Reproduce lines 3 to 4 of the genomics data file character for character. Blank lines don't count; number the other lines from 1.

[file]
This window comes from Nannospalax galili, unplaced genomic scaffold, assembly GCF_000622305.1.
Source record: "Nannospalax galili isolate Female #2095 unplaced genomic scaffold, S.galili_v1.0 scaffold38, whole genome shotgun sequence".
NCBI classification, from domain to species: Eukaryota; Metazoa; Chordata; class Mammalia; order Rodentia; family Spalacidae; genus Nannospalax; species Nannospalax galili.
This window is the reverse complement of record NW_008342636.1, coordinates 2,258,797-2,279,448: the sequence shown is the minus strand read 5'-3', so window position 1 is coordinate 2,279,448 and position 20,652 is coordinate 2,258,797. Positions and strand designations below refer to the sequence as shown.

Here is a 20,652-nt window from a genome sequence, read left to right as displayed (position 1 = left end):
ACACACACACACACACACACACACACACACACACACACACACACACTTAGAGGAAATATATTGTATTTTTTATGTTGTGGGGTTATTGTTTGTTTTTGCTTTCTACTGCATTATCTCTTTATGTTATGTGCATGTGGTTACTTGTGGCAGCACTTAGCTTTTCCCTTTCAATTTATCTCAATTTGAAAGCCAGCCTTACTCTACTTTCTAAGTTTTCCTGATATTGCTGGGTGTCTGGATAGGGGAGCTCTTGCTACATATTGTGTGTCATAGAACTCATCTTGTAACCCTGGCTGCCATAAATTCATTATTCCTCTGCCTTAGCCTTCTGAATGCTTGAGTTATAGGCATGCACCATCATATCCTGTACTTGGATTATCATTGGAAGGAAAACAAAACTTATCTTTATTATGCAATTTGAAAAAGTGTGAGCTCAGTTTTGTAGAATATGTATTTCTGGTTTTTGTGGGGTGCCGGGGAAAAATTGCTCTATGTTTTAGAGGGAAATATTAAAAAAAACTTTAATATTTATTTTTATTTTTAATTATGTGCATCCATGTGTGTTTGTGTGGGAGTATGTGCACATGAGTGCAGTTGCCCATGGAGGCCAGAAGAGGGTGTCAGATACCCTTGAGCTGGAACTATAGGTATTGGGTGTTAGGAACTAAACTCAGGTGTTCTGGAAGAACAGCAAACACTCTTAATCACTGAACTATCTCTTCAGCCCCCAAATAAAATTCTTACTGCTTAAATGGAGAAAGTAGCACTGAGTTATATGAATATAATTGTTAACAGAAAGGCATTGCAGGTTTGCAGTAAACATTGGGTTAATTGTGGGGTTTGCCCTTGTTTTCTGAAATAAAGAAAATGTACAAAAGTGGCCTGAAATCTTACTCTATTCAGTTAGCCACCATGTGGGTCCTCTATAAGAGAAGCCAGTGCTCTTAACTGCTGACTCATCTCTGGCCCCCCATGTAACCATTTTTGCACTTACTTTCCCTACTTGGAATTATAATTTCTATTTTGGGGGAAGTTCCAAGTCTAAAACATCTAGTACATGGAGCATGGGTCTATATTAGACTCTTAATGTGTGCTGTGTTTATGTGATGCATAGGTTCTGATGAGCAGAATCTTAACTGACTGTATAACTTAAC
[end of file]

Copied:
NCBI classification, from domain to species: Eukaryota; Metazoa; Chordata; class Mammalia; order Rodentia; family Spalacidae; genus Nannospalax; species Nannospalax galili.
This window is the reverse complement of record NW_008342636.1, coordinates 2,258,797-2,279,448: the sequence shown is the minus strand read 5'-3', so window position 1 is coordinate 2,279,448 and position 20,652 is coordinate 2,258,797. Positions and strand designations below refer to the sequence as shown.